Out-Law / Your Daily Need-To-Know

Out-Law News 1 min. read

JetBlue gets passenger privacy case thrown out

A class action lawsuit filed over the admission by JetBlue Airways that it had released customer data to a contractor for the US Department of Defence, for a security risk assessment project, has been dismissed, according to reports.

According to the Associated Press, US District Judge Carol Bagley Amon, sitting in the District Court for the Eastern District of New York, found that JetBlue had acted in breach of its privacy agreement. But because passengers were unable to show that they had been damaged by the breach the case had to be dismissed.

Speaking to the Associated Press, Jenny Derbin, spokeswoman for JetBlue, said, “Although the action was found to be lawful, it violated our privacy protection policy."

"We regret that deeply,” she continued. “We have no intention of sharing information with any third party."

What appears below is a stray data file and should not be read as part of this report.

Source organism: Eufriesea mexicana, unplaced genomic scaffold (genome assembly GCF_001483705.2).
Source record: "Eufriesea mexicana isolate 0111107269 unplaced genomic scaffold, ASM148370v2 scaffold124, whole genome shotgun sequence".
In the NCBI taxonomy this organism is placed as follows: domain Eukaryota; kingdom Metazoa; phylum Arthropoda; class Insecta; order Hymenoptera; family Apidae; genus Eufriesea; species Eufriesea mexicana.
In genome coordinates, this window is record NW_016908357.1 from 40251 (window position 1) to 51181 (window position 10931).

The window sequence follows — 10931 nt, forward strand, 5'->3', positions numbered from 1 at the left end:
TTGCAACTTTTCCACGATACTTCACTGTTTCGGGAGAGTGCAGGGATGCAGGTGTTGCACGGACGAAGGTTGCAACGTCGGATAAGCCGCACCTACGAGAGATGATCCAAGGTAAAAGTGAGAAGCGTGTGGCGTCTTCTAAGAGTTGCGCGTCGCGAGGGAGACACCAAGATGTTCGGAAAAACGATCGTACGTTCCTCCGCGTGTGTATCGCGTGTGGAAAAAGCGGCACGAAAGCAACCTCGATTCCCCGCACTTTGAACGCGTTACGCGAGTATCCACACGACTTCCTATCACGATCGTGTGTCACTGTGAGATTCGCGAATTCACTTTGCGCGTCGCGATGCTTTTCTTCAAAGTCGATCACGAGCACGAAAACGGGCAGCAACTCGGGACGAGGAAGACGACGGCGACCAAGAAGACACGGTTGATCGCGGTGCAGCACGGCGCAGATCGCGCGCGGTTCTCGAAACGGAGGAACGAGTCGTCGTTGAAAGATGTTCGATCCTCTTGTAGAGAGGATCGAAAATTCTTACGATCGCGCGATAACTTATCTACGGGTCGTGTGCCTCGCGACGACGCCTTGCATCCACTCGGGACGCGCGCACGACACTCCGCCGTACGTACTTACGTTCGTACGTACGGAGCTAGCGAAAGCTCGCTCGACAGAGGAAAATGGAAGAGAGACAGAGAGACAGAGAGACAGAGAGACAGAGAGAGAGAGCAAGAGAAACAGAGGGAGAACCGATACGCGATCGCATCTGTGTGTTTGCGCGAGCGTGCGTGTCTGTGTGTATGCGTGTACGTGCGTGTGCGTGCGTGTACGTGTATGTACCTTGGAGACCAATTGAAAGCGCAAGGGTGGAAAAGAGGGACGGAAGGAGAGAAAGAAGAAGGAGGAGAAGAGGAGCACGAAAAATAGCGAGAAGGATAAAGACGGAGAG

The case dates back to September 2002, when, at the request of the US Transportation Security Administration (TSA), JetBlue released personal details – names, addresses and phone numbers – of over one million of its passengers to US Defence Department contractor Torch Concepts so that the contractor could study its ability to assess the terrorist risk of passengers.

The test involved checking the passenger information against other databases to which the contractor had access.

A data company called Acxiom provided the additional information – which included social security numbers and income levels – even though both Acxiom and JetBlue had visible privacy policies stating that personal information would not be given out to third parties.

In September 2003, customers of the airline filed a class action against JetBlue over the alleged breach of privacy, while civil liberties group the Electronic Privacy Information Center (EPIC) filed a complaint with the Federal Trade Commission against JetBlue and Acxiom.

The US Army ordered its own investigation into the affair, looking for violations of the US Privacy Act. This Act is designed to ensure that there are no secret government systems for gathering personal data, and that any data collected is restricted to that which is strictly necessary.

In August 2004, the Army's inspector general published a report exonerating Torch Concepts from any privacy breaches.

We are processing your request. \n Thank you for your patience. An error occurred. This could be due to inactivity on the page - please try again.